An evening at the Fargo Dome

A slight haze hung over the field, but this was not pyrotechnic. No, this was fine sand particles hanging in the air inside the Fargo Dome. Since 8 AM on Sunday, Fargoans and others have rejoined their efforts to increase the city sandbag supply. People from all walks of life and numerous nations gave of their time and energy to complete the task. I joined them Sunday evening.
Not wanting to expend gasoline, I biked up the street to the dome. Arriving at 5PM I found the floor of the dome to be crowded and chaotic. How on earth was I going to lend a helping hand when it seemed there were some many hands helping already. I watched and waited for a few minutes in the stands. There were other who were doing the same (or so I thought.) Finally I wafted my way to the floor and looked for a place to help. Nothing. Finally I went to the west side and began to pile empty sandbags with 2 junior high girls (or so I thought they were.) At last I spied a job. Piling the bags on the pallet. Who knew that working at Forum Communications and Roman Meal would prepare me for this task?
I was on a roll for a while but then people started taking breaks and then the shoveler, the bag holder, and the tier all left and I had a half stacked pallet. Nobody took their places. I stood around for a while until I noticed other bags that I could stack on the pallet. Eventually that even dried up at 9 o clock rolled around.
I folded bags for a while and then ended the evening with some shoveling. At that point I went up to the canteen that the Red Cross and Salvation Army had set up. They had some the best pizza in town from Extreme Pizza Kitchen (sorry Duane's just doesn't cut.) After a few pieces and photos, I bike home round about 10:45PM.
You won't see the pictures yet because I left the special cable to the camera at work. I had forgotten to pack the SD card so I used internal memory.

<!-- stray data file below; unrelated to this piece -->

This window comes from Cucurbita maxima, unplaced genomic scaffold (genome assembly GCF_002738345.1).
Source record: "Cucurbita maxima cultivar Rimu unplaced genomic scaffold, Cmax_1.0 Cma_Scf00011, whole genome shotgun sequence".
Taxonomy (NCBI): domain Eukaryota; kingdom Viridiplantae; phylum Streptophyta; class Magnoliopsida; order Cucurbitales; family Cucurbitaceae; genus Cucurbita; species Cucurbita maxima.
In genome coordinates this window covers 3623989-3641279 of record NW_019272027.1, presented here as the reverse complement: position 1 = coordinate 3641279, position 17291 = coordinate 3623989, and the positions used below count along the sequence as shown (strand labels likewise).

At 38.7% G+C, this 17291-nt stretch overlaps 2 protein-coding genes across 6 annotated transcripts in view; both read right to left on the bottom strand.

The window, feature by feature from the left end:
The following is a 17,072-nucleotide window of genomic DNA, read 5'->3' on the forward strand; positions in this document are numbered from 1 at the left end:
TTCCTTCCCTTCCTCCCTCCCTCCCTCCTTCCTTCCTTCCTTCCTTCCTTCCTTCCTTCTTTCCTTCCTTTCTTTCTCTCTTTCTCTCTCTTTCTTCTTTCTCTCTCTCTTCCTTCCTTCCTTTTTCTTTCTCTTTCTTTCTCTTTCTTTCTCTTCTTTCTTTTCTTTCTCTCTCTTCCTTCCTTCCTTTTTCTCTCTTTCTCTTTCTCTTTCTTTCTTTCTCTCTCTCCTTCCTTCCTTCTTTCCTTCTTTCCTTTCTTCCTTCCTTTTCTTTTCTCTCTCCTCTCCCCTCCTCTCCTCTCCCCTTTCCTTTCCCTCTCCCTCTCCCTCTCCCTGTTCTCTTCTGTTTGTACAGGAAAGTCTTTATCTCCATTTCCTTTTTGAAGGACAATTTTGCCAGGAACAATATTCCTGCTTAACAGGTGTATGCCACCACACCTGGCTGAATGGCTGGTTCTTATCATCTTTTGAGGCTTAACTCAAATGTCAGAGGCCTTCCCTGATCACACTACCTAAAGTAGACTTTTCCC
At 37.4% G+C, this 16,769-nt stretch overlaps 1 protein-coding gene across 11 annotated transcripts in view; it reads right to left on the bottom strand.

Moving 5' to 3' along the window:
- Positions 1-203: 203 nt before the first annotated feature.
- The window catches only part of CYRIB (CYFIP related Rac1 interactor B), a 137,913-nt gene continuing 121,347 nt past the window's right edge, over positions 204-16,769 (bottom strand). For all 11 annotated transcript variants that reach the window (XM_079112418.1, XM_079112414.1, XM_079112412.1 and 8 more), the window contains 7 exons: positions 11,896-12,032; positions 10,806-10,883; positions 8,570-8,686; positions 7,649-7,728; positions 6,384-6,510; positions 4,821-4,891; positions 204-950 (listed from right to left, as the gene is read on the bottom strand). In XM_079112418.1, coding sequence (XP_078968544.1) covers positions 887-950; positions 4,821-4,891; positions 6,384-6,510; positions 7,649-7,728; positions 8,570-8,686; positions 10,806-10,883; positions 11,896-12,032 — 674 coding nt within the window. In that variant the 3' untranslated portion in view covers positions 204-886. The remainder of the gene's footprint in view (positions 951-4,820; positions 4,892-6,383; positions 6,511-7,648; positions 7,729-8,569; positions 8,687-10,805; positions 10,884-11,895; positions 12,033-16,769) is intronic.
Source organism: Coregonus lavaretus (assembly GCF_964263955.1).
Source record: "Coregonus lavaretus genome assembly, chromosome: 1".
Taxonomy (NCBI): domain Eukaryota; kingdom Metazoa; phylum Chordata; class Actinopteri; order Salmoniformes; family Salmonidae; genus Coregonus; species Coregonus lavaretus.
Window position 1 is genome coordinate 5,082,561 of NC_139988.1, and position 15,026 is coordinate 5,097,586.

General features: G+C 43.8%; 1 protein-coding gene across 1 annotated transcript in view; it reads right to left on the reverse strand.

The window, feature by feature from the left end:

A few rants about my time tonight.
First it was a real good experience. Don't get me wrong here. I enjoyed having this opportunity to volunteer. I am especially grateful for Red Cross, Salvation Army, and the Extreme Pizza Kitchen who ensure the night of volunteering ended on a delicious note.

Okay, now the rants.
  1. I don't understand why people were still stacking pallets high and in pyramids because it seemed that it was advised against on the PA every half hour.
  2. Junior high girls. There were a few that were helpful but it appeared that many were there just there to text message or flirt with boys.
  3. Chaotic entropy. That's how I described the manner in which the sand bagging was being completed. Certainly there could have been a means to use that many people more efficiently. However I guess it got the job done.
Co-ordination during this crisis has not been the best. If you have read any my other articles you may understand. We just volunteer too much. Not a bad thing but when unexpected I suppose its a headache to manage properly.
Hendrum was dangerously close to being whelmed over by the river. The small town in Minnesota just about 25 miles north of Moorhead hardly had a skeleton crew to re-enforce their dike. Finally a call went out on the local radio station for volunteers. I'm unsure of the outcome but I am bit distressed that there could have been a co-ordinated effort to get many volunteers up there especially since many were without work in the dome. Nonetheless, WDAY deserves the kudos for sounding the alarm and summong volunteers from the region.


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